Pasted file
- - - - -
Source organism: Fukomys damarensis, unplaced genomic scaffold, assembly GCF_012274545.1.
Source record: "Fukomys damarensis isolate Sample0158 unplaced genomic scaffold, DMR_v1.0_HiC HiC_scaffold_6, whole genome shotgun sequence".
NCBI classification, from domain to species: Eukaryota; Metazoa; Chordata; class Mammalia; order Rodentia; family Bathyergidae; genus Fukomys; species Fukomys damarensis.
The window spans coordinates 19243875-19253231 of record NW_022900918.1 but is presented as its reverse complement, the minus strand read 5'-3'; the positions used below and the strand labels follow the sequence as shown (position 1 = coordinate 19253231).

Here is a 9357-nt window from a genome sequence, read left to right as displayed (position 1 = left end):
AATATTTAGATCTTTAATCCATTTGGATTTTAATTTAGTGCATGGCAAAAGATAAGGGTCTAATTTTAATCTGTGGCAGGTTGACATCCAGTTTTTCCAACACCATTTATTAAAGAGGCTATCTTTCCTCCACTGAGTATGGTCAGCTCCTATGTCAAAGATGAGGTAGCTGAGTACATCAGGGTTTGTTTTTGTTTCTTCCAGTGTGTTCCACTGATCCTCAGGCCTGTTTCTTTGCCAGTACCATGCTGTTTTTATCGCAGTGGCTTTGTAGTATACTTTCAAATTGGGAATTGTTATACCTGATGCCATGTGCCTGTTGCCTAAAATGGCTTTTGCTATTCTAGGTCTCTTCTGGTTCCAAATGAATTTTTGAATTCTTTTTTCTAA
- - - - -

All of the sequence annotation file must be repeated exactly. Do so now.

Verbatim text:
Source organism: Fukomys damarensis, unplaced genomic scaffold, assembly GCF_012274545.1.
Source record: "Fukomys damarensis isolate Sample0158 unplaced genomic scaffold, DMR_v1.0_HiC HiC_scaffold_6, whole genome shotgun sequence".
NCBI classification, from domain to species: Eukaryota; Metazoa; Chordata; class Mammalia; order Rodentia; family Bathyergidae; genus Fukomys; species Fukomys damarensis.
The window spans coordinates 19243875-19253231 of record NW_022900918.1 but is presented as its reverse complement, the minus strand read 5'-3'; the positions used below and the strand labels follow the sequence as shown (position 1 = coordinate 19253231).

Here is a 9357-nt window from a genome sequence, read left to right as displayed (position 1 = left end):
AATATTTAGATCTTTAATCCATTTGGATTTTAATTTAGTGCATGGCAAAAGATAAGGGTCTAATTTTAATCTGTGGCAGGTTGACATCCAGTTTTTCCAACACCATTTATTAAAGAGGCTATCTTTCCTCCACTGAGTATGGTCAGCTCCTATGTCAAAGATGAGGTAGCTGAGTACATCAGGGTTTGTTTTTGTTTCTTCCAGTGTGTTCCACTGATCCTCAGGCCTGTTTCTTTGCCAGTACCATGCTGTTTTTATCGCAGTGGCTTTGTAGTATACTTTCAAATTGGGAATTGTTATACCTGATGCCATGTGCCTGTTGCCTAAAATGGCTTTTGCTATTCTAGGTCTCTTCTGGTTCCAAATGAATTTTTGAATTCTTTTTTCTAA